A full inspection of children’s services began at Wakefield Council on Monday, four months after Ofsted found “significant weaknesses” in children’s social care in the district.
But at a meeting yesterday, Beate Wagner, the council’s new corporate director for children and young people, who was appointed in March, said the authority had hoped to have more time to make a positive impact.
She told members of the authority’s children and young people’s overview and scrutiny committee that she did not think Ofsted would not be interested in improvement action plans.
“They will want to see if the experience of children has changed”, she said. “I always welcome feedback but it does take time for plans to be felt by children and social workers.”
Hinting that there was concern in the authority about the inspection’s outcome, she said: “We fear that it is very early in the cycle of our improvement process but we are very much welcoming them (Ofsted) as we will learn from whatever message they can give us.”
The last full inspection of the authority’s children’s services took place in July 2016, when provision was deemed to ‘require improvement’.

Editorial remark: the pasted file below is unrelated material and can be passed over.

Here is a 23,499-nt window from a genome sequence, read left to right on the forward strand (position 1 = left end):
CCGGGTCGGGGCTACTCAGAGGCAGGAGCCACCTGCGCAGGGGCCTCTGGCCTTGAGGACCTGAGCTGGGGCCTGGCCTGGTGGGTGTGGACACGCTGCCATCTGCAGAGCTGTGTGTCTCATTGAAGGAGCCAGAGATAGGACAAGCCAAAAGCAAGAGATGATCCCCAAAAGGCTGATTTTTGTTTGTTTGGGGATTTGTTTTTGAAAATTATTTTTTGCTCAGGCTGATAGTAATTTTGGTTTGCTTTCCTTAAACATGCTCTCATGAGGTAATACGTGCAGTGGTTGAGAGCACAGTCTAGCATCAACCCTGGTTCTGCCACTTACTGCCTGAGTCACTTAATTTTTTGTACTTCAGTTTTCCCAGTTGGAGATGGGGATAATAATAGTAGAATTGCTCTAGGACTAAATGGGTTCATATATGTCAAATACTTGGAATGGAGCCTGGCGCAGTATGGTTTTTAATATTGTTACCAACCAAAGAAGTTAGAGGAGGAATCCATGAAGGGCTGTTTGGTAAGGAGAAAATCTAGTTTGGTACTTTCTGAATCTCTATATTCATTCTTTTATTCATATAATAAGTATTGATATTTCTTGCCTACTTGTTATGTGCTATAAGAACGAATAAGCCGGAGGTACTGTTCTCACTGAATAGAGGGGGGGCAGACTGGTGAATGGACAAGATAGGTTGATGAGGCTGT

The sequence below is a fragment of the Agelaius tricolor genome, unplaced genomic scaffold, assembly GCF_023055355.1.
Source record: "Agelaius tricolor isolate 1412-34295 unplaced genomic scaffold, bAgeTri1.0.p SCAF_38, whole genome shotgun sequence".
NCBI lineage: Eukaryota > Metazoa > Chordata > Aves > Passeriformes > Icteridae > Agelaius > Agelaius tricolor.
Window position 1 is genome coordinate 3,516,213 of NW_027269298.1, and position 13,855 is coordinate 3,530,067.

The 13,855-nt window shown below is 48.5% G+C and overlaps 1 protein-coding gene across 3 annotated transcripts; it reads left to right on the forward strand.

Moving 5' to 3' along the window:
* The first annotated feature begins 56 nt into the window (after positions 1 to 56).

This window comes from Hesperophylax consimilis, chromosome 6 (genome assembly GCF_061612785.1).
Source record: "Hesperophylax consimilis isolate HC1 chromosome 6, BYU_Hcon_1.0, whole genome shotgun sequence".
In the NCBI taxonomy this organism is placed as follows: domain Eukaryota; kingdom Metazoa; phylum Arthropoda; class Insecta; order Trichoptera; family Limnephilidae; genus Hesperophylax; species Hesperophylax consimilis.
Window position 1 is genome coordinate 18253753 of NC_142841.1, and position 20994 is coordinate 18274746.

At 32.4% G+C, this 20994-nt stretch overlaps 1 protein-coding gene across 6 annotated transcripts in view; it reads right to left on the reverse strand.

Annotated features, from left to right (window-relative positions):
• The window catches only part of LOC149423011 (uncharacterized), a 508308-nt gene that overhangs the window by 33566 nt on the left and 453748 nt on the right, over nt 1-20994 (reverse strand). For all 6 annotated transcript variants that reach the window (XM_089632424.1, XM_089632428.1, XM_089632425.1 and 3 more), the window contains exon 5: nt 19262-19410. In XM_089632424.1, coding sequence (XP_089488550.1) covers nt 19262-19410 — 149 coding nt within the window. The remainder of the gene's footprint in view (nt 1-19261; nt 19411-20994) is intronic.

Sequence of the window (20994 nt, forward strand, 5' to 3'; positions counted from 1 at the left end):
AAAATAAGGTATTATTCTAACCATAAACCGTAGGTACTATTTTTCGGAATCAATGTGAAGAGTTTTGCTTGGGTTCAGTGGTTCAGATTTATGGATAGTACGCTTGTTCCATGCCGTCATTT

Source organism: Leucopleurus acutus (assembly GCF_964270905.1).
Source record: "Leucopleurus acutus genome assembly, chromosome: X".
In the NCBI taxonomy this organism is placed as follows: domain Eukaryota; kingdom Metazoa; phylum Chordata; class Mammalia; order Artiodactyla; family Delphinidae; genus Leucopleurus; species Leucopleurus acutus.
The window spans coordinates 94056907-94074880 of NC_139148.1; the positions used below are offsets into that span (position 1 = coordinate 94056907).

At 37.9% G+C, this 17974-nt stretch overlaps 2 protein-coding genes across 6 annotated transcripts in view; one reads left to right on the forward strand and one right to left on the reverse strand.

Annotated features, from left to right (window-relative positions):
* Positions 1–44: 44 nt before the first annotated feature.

In February, inspectors completed a ‘focused visit’, looking at children’s social care referrals in the district.
They found there were delays in allocating cases and seeing and assessing children at risk, and said social workers with high case loads did not have the capacity to meet the needs of children and families.
Ms Wagner said: “Clearly, very significant issues were raised that we have taken extremely seriously.”
She added: “The intention is to make very rapid improvements within six months to put those things right that need the most urgent attention, but at the same time start to develop our more medium term, more ambitious plan about what we want children’s services to be like for Wakefield.”
The scrutiny committee was presented with the authority’s improvement plan, which included pledges to increase the number of its social workers, ensure all children’s social care cases are allocated and make sure no young person leaving care is placed in B&B accommodation.
It also heard that East Riding of Yorkshire Council, North Yorkshire County Council and North Lincolnshire Council had committed to work with the authority to support improvements.
Ms Wagner said: "The East Riding of Yorkshire Council is providing auditing support and mentoring to colleagues to develop good practice. North Lincolnshire Council is providing support to simplify pathways for people accessing our services, and we’re working with North Yorkshire County Council to strengthen our restorative approach in services.
The results from the latest inspection are expected to be published next month.